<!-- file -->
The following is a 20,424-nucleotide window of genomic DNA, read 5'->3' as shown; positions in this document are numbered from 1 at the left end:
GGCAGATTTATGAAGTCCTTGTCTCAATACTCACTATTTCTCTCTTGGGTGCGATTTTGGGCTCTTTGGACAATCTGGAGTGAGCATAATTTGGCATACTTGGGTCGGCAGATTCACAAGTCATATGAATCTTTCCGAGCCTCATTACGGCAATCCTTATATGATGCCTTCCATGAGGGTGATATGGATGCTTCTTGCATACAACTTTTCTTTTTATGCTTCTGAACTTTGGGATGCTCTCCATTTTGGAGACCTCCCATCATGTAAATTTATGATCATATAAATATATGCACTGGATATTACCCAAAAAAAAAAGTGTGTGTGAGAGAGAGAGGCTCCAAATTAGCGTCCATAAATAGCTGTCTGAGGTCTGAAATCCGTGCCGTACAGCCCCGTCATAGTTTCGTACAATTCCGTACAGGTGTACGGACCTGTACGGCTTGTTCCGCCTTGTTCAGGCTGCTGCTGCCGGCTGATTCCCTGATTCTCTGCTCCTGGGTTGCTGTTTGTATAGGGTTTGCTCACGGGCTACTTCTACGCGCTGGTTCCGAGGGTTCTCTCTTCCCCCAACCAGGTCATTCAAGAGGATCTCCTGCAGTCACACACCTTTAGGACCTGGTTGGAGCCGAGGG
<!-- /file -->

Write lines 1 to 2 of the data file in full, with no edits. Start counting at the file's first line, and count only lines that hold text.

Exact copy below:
The following is a 20,424-nucleotide window of genomic DNA, read 5'->3' as shown; positions in this document are numbered from 1 at the left end:
GGCAGATTTATGAAGTCCTTGTCTCAATACTCACTATTTCTCTCTTGGGTGCGATTTTGGGCTCTTTGGACAATCTGGAGTGAGCATAATTTGGCATACTTGGGTCGGCAGATTCACAAGTCATATGAATCTTTCCGAGCCTCATTACGGCAATCCTTATATGATGCCTTCCATGAGGGTGATATGGATGCTTCTTGCATACAACTTTTCTTTTTATGCTTCTGAACTTTGGGATGCTCTCCATTTTGGAGACCTCCCATCATGTAAATTTATGATCATATAAATATATGCACTGGATATTACCCAAAAAAAAAAGTGTGTGTGAGAGAGAGAGGCTCCAAATTAGCGTCCATAAATAGCTGTCTGAGGTCTGAAATCCGTGCCGTACAGCCCCGTCATAGTTTCGTACAATTCCGTACAGGTGTACGGACCTGTACGGCTTGTTCCGCCTTGTTCAGGCTGCTGCTGCCGGCTGATTCCCTGATTCTCTGCTCCTGGGTTGCTGTTTGTATAGGGTTTGCTCACGGGCTACTTCTACGCGCTGGTTCCGAGGGTTCTCTCTTCCCCCAACCAGGTCATTCAAGAGGATCTCCTGCAGTCACACACCTTTAGGACCTGGTTGGAGCCGAGGG